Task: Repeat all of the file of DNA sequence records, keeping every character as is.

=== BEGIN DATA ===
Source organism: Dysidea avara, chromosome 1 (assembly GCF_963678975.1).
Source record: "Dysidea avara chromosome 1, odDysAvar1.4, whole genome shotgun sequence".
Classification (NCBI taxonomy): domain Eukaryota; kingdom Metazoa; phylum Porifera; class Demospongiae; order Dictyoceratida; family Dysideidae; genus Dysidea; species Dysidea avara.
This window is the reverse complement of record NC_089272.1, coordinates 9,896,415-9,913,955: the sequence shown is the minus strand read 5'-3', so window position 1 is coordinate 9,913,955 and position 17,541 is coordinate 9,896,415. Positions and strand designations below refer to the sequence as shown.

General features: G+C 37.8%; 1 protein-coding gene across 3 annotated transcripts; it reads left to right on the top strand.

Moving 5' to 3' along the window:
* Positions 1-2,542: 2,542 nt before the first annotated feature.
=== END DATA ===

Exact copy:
Source organism: Dysidea avara, chromosome 1 (assembly GCF_963678975.1).
Source record: "Dysidea avara chromosome 1, odDysAvar1.4, whole genome shotgun sequence".
Classification (NCBI taxonomy): domain Eukaryota; kingdom Metazoa; phylum Porifera; class Demospongiae; order Dictyoceratida; family Dysideidae; genus Dysidea; species Dysidea avara.
This window is the reverse complement of record NC_089272.1, coordinates 9,896,415-9,913,955: the sequence shown is the minus strand read 5'-3', so window position 1 is coordinate 9,913,955 and position 17,541 is coordinate 9,896,415. Positions and strand designations below refer to the sequence as shown.

General features: G+C 37.8%; 1 protein-coding gene across 3 annotated transcripts; it reads left to right on the top strand.

Moving 5' to 3' along the window:
* Positions 1-2,542: 2,542 nt before the first annotated feature.